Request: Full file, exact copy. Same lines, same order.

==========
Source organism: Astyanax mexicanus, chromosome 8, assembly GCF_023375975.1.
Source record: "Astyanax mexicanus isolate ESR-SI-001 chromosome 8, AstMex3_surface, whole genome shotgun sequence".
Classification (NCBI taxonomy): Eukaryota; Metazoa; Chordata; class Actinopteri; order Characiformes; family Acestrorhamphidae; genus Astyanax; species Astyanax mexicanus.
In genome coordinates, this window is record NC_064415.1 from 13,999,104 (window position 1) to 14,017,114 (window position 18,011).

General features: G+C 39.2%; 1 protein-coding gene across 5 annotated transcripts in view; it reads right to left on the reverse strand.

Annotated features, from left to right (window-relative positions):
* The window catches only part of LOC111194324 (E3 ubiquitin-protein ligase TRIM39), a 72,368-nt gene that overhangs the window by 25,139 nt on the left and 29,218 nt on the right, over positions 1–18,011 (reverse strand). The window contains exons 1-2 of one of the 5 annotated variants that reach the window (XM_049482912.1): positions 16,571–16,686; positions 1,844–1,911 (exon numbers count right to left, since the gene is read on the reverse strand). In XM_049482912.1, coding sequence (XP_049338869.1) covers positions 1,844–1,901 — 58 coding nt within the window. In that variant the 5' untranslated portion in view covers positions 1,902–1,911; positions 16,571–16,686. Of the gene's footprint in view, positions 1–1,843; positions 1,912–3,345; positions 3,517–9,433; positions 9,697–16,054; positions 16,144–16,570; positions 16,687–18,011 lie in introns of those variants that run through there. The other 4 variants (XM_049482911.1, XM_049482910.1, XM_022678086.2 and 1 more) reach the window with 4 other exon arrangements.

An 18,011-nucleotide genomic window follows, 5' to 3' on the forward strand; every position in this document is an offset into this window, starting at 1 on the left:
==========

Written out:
Source organism: Astyanax mexicanus, chromosome 8, assembly GCF_023375975.1.
Source record: "Astyanax mexicanus isolate ESR-SI-001 chromosome 8, AstMex3_surface, whole genome shotgun sequence".
Classification (NCBI taxonomy): Eukaryota; Metazoa; Chordata; class Actinopteri; order Characiformes; family Acestrorhamphidae; genus Astyanax; species Astyanax mexicanus.
In genome coordinates, this window is record NC_064415.1 from 13,999,104 (window position 1) to 14,017,114 (window position 18,011).

General features: G+C 39.2%; 1 protein-coding gene across 5 annotated transcripts in view; it reads right to left on the reverse strand.

Annotated features, from left to right (window-relative positions):
* The window catches only part of LOC111194324 (E3 ubiquitin-protein ligase TRIM39), a 72,368-nt gene that overhangs the window by 25,139 nt on the left and 29,218 nt on the right, over positions 1–18,011 (reverse strand). The window contains exons 1-2 of one of the 5 annotated variants that reach the window (XM_049482912.1): positions 16,571–16,686; positions 1,844–1,911 (exon numbers count right to left, since the gene is read on the reverse strand). In XM_049482912.1, coding sequence (XP_049338869.1) covers positions 1,844–1,901 — 58 coding nt within the window. In that variant the 5' untranslated portion in view covers positions 1,902–1,911; positions 16,571–16,686. Of the gene's footprint in view, positions 1–1,843; positions 1,912–3,345; positions 3,517–9,433; positions 9,697–16,054; positions 16,144–16,570; positions 16,687–18,011 lie in introns of those variants that run through there. The other 4 variants (XM_049482911.1, XM_049482910.1, XM_022678086.2 and 1 more) reach the window with 4 other exon arrangements.

An 18,011-nucleotide genomic window follows, 5' to 3' on the forward strand; every position in this document is an offset into this window, starting at 1 on the left: